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Euro champs: Nine Brits progress on first morning in Berlin

SUCCESS: Adelle Tracey

NINE BRITISH athletes kicked off the first morning session at the European Championships in Berlin by securing progression into semi-finals and finals while Tim Duckworth sits fourth in the decathlon.
Kirsten McAslan, Martyn Rooney, Dwayne Cowan, Lynsey Sharp, Adelle Tracey, Shelayna Oskan-Clarke and Zak Seddon all advanced on the track.

Meanwhile in the field Sophie McKinna and Amelia Strickler made light work of qualifying in the women’s shot put with decathlete Duckworth opening his campaign with three solid performances to place fourth overall.

Defending European champion Rooney made safe passage into the 400m semi-finals from lane eight in 46.27 while teammate Dwayne Cowan put receiving a yellow card following his first start to one side to join him after winning the final heat in 45.75.

Cowan said: “I was a bit rusty on the back straight, hopefully I’ll fix up for tomorrow and make it through to the final. You’re running by yourself although the guy inside me was quite strong. I knew it would be a hard race but I got the win in the end and that’s all that matters.

“I don’t know what happened there [yellow card]. It felt like I really got out, so when they called me back I was a bit hesitant to even start the second time.”

Sharp, Tracey and Oskan-Clarke all safely progressed into the 800m semi-finals. Tracey ran a controlled race with a strong final 150m seeing her win heat two in 2:01.91. Oskan-Clarke had to battle in heat three, clocking 2:04.08 to finish second, with Sharp finishing in the same position in heat one in 2:00.32 to book a spot in tomorrow’s semi-finals.

Tracey said: “I am really pleased to get that automatic qualifying spot and finish really strong. My positioning wasn’t great but hopefully we will fix that going into the next round.

“I’ve had a really good camp in St Moritz, I feel like in the race I am doing I am gaining momentum. This is the perfect timing for me and I am really hoping that I will be able to show that.”


PICTURED: Dwayne Cowan

Sharp said: “I’ve been climbing the walls just waiting to get out, it’s been a boring couple of days and I needed to get out and compete. I felt so much more like myself out there and I was getting excited as I ran around feeling like me again.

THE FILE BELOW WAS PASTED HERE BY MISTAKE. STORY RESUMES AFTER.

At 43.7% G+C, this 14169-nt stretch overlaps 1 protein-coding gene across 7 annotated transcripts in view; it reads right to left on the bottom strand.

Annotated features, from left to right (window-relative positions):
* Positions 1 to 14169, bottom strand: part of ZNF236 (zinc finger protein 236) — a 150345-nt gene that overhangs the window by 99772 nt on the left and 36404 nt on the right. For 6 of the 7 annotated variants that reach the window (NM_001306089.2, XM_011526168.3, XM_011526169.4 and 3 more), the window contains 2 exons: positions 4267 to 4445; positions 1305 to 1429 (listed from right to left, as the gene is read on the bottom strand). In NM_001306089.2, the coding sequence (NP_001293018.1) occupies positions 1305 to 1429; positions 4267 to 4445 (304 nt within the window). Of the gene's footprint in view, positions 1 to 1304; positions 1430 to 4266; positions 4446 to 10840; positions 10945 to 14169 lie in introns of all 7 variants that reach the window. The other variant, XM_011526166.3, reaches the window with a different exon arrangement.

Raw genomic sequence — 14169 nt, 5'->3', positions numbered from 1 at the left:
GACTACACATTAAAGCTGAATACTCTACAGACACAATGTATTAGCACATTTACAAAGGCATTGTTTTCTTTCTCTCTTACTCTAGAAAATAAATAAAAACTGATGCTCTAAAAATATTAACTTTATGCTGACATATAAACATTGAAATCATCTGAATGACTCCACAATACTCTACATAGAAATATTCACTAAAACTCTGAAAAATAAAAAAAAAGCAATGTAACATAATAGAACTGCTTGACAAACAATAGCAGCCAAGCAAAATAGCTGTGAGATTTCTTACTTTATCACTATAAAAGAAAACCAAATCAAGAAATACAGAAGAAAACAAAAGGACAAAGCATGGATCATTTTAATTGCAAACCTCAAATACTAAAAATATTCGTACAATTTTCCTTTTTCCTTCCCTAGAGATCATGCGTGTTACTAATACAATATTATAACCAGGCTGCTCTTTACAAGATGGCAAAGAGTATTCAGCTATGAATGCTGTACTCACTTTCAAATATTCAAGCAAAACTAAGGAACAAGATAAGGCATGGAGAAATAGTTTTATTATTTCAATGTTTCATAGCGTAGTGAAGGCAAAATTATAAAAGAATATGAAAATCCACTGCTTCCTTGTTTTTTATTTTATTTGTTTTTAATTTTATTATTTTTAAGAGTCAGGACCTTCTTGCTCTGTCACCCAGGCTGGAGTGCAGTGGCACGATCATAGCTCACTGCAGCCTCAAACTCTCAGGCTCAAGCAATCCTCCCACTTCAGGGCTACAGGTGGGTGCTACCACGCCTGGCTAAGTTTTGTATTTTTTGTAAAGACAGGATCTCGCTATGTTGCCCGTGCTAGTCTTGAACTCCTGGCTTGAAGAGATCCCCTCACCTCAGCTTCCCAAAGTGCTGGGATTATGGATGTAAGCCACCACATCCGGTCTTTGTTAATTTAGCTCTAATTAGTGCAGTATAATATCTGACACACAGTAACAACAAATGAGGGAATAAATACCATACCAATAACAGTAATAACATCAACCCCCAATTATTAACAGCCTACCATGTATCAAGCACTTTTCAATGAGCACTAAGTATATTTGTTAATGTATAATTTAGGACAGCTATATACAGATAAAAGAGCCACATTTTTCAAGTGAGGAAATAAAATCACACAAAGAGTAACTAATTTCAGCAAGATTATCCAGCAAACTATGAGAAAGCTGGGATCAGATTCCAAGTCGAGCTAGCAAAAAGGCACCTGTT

“I was having to keep it under control though, which I did, and keep relaxed in the home straight. I don’t get excited very much. I’m in the hunt for a medal and I’ve been upgraded before but to get that gold outright is a massive goal for me.”

McAslan made safe passage into the semi-finals of the women’s 400m hurdles, finishing second in 56.78, just three tenths outside her personal best. She’ll join teammates Meghan Beesley (Baker) and Eilidh Doyle in the semi-finals.

Strickler set a new personal best of 17.31m to qualify for the final of the women’s shot put, joining McKinna, who hit the 17.20m automatic qualifying mark with a first throw of 17.24m.

Divine Oladipo complete a full set of women’s shot putters but could only manage a best of 15.78m, which saw her finish tenth in her qualifying pool.

Strickler said: “It was a PB so I am absolutely thrilled. The stadium is amazing. I live for big stadiums like this. That’s all you can get as an athlete is a stage like this at the Europeans.

“I couldn’t have asked for a better way to qualify, I knew that technically the PB was there, it was just about finding it, and I did. It’s so great for women’s shot in the UK [to have three on the team] and lots didn’t expect us to be in the final but we are so it’s time to do it now.”

Seddon and Jamaine Coleman faced a nervous wait for confirmation of their progression into the final of the men’s 3000m steeplechase and only the former made it through to the final in 8:30.00.
The duo led for a long period of the race but faded in the closing stages of the race to finish seventh and eighth respectively and despite a late charge from Coleman at the line, his 8:33.78 saw him miss out on a place in the final.

Ieuan Thomas occupied the chasing pack for the majority of the race in the second heat but faded in the final couple of laps, finishing tenth in 8:40.87 and missing out on a place in the final.

Duckworth kicked off his decathlon campaign with a 10.65 in the 100m to put himself second in the standings after one event before taking the overall lead after finishing second in the long jump with a best of 7.57m.

In his third event of the morning, Duckworth threw 13.61m, just shy of his personal best, to sit fourth with 2596 points. In a shock turn of events, French world champion Kevin Mayer, who led the event after the 100m, failed to register a mark in the long jump.

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